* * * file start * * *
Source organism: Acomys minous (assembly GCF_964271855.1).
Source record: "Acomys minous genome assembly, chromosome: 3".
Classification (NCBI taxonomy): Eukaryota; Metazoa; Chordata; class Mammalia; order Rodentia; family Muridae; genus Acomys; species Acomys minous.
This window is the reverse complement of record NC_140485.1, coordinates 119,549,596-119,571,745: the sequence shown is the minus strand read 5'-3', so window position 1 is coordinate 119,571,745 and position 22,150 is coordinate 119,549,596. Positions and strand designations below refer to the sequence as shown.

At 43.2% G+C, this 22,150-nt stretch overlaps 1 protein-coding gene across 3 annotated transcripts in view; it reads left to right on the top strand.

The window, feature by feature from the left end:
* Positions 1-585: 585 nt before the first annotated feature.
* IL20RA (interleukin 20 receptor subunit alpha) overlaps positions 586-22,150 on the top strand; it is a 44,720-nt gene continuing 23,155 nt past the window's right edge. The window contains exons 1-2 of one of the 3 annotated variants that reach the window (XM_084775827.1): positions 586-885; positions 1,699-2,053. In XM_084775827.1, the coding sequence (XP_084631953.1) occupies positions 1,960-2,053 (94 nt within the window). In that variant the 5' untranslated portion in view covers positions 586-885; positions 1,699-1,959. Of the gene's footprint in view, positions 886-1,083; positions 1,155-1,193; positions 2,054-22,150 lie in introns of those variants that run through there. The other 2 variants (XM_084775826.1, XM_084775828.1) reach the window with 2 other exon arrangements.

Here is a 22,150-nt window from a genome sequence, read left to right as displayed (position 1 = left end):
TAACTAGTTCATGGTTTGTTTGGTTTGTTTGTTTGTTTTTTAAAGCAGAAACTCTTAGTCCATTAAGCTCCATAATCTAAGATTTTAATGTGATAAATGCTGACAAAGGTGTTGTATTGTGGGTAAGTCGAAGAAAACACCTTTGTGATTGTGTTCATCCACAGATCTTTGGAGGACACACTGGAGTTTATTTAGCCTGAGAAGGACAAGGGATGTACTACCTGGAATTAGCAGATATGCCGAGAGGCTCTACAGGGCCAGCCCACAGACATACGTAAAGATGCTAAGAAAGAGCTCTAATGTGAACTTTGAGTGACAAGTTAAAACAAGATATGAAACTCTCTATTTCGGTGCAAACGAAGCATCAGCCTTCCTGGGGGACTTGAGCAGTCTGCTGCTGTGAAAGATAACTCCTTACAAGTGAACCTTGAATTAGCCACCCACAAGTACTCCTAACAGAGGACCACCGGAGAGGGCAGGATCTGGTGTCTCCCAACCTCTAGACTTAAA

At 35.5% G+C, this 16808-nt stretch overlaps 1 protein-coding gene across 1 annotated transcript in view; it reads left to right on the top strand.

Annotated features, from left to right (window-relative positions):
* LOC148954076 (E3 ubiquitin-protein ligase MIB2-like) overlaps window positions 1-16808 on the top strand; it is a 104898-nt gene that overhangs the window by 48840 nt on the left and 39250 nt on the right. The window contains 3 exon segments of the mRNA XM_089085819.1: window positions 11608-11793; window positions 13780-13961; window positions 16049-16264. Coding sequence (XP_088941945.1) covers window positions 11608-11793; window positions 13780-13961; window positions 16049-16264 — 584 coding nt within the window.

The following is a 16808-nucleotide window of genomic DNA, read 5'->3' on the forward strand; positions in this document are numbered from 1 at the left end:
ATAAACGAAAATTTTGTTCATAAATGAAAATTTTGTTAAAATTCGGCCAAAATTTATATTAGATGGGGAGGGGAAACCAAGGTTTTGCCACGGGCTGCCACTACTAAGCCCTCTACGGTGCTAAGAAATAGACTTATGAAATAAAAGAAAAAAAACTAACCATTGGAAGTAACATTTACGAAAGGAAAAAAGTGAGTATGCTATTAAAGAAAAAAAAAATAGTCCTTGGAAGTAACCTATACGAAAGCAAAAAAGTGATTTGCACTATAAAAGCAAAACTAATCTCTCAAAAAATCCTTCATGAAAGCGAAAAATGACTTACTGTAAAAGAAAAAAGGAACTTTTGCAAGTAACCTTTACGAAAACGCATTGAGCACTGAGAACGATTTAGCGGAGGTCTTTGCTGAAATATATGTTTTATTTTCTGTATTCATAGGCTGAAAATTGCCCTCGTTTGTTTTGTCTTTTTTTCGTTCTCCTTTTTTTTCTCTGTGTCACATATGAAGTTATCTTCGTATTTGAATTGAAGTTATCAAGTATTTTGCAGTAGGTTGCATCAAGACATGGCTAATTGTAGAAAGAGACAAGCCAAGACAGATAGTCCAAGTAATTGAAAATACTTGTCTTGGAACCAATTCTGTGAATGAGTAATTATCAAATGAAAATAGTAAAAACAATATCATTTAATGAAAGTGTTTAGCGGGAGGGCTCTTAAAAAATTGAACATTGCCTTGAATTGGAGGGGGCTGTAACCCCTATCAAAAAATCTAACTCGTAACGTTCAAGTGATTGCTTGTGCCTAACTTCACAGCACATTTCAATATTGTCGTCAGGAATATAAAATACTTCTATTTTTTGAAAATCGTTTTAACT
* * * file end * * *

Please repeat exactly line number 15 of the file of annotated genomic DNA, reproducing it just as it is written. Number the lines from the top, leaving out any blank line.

ATAAACGAAAATTTTGTTCATAAATGAAAATTTTGTTAAAATTCGGCCAAAATTTATATTAGATGGGGAGGGGAAACCAAGGTTTTGCCACGGGCTGCCACTACTAAGCCCTCTACGGTGCTAAGAAATAGACTTATGAAATAAAAGAAAAAAAACTAACCATTGGAAGTAACATTTACGAAAGGAAAAAAGTGAGTATGCTATTAAAGAAAAAAAAAATAGTCCTTGGAAGTAACCTATACGAAAGCAAAAAAGTGATTTGCACTATAAAAGCAAAACTAATCTCTCAAAAAATCCTTCATGAAAGCGAAAAATGACTTACTGTAAAAGAAAAAAGGAACTTTTGCAAGTAACCTTTACGAAAACGCATTGAGCACTGAGAACGATTTAGCGGAGGTCTTTGCTGAAATATATGTTTTATTTTCTGTATTCATAGGCTGAAAATTGCCCTCGTTTGTTTTGTCTTTTTTTCGTTCTCCTTTTTTTTCTCTGTGTCACATATGAAGTTATCTTCGTATTTGAATTGAAGTTATCAAGTATTTTGCAGTAGGTTGCATCAAGACATGGCTAATTGTAGAAAGAGACAAGCCAAGACAGATAGTCCAAGTAATTGAAAATACTTGTCTTGGAACCAATTCTGTGAATGAGTAATTATCAAATGAAAATAGTAAAAACAATATCATTTAATGAAAGTGTTTAGCGGGAGGGCTCTTAAAAAATTGAACATTGCCTTGAATTGGAGGGGGCTGTAACCCCTATCAAAAAATCTAACTCGTAACGTTCAAGTGATTGCTTGTGCCTAACTTCACAGCACATTTCAATATTGTCGTCAGGAATATAAAATACTTCTATTTTTTGAAAATCGTTTTAACT